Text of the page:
Well, it’s good for defining who’s doing polyamory right, right? That’s great. That’s….

Usually used to mean “What we think is awesome” and not actually “Whether the people inside the polyamory are in a stable form of happiness.”

I’ve been told, personally, on many occasions that what I have isn’t “true poly” because my partners (in non-pandemic times) only got to see me once every few months. I’ve been told I’m not “true poly” because I don’t talk on the phone with them. I’ve been told I’m not “true poly” because I found other partners when I was already dating enough people, how dare you?

I’ve watched friends get told they’re not “true poly” because they’re in a 24/7 power exchange relationship, or because they didn’t want their partner to live with them, or because they had clear boundaries the other person didn’t agree with.

The problem with people self-identifying as “true poly” is that nearly everyone thinks they’re Doing Poly Right; the problem with people externally applying labels for “True Poly” is that their definitions of a functional poly relationship are narrow, narrow, narrow.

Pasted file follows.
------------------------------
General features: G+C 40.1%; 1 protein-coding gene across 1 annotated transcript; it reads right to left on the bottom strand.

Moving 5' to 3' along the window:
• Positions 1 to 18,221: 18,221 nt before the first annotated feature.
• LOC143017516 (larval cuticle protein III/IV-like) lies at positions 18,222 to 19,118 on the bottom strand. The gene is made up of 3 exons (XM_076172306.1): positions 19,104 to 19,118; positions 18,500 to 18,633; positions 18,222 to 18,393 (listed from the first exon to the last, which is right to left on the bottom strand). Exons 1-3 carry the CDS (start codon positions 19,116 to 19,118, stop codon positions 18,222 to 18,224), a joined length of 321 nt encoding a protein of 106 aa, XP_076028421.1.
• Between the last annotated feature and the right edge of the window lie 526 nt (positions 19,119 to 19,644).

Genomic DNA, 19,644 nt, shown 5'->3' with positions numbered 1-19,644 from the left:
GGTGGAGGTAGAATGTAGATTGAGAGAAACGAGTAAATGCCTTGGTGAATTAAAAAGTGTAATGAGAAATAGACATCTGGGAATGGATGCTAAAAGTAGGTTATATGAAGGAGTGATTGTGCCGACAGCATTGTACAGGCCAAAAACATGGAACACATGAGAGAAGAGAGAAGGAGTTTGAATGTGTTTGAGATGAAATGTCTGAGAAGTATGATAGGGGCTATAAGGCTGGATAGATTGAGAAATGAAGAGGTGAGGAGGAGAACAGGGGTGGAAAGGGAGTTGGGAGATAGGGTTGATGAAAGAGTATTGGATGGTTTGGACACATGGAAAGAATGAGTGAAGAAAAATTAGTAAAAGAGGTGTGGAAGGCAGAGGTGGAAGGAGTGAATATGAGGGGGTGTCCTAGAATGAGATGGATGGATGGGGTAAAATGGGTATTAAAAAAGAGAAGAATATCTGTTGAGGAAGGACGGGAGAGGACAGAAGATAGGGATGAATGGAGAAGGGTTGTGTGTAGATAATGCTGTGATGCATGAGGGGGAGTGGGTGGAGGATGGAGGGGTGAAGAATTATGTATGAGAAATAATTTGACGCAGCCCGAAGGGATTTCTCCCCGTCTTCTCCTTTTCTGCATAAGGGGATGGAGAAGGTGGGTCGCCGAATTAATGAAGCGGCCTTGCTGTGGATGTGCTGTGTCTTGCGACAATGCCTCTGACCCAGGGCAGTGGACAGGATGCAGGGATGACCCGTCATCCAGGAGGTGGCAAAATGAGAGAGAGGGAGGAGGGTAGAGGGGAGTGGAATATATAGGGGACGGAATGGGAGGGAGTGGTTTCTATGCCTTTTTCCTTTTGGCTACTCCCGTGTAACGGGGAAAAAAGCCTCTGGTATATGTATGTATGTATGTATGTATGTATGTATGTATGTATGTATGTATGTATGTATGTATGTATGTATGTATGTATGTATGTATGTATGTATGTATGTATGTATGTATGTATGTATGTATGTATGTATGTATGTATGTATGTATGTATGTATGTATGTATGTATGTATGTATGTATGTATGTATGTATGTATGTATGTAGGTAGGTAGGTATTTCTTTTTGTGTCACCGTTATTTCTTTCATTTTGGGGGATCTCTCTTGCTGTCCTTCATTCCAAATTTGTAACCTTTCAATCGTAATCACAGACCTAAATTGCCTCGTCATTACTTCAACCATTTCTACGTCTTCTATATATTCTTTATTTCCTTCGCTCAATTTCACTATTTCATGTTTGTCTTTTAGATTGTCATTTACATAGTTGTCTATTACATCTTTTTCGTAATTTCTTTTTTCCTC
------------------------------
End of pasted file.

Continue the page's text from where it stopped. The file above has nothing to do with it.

Look. I have a whole (erratic) series on what I call “Perilous Poly Patterns,” wherein I discuss common issues that lead to dissatisfied partners. But the only reason I call them “Perilous” is because people routinely wind up unhappy in those relationships. If you’re in a one-penis polyamory where that dude’s dick is legit the only one you desire? Great! That’s true poly. If you’re a hierarchical couple and the people you date are satisfied, legitimately satisfied, with what they’re getting? Hey, welcome to the club.

And again, the people labelling other folk as “true poly”? Almost to a person, they feel qualified sorting folks’ relationships into the True Poly Bucket (TM) because they live the True Poly. You’ll rarely hear “Well, my partners are fucked nine ways to Sunday, but those people are True Poly.”

Look. I’ll go defining something as “Good Polyamory” or perhaps, more properly, “Satisfying Polyamory” – but I don’t define that by some external standard, but by a mixture of whether they’re currently satisfied and my subjective judgment as the odds as whether they’ll be satisfied in the future. (Which is why I’m uncomfortable with declaring my maaaybe-educated guess as a True Poly.)

But the whole point of polyamory is that it’s flexible enough to suit a variety of human beings, most of which have vastly different needs and wants than you do, and spending time determining which relationships are the Gold Standard of Polyamory seems awfully like trying to elevate yourself.

There’s best practices, sure. There’s common and helpful methodologies. But “True”?

Doesn’t work in the ways people want ’em to, and as such, the true is false.

1 Comment

  1. Hel
    Feb 4, 2021

    There’s gluten free oreos now! I consistently see them at Safeways in the DC area.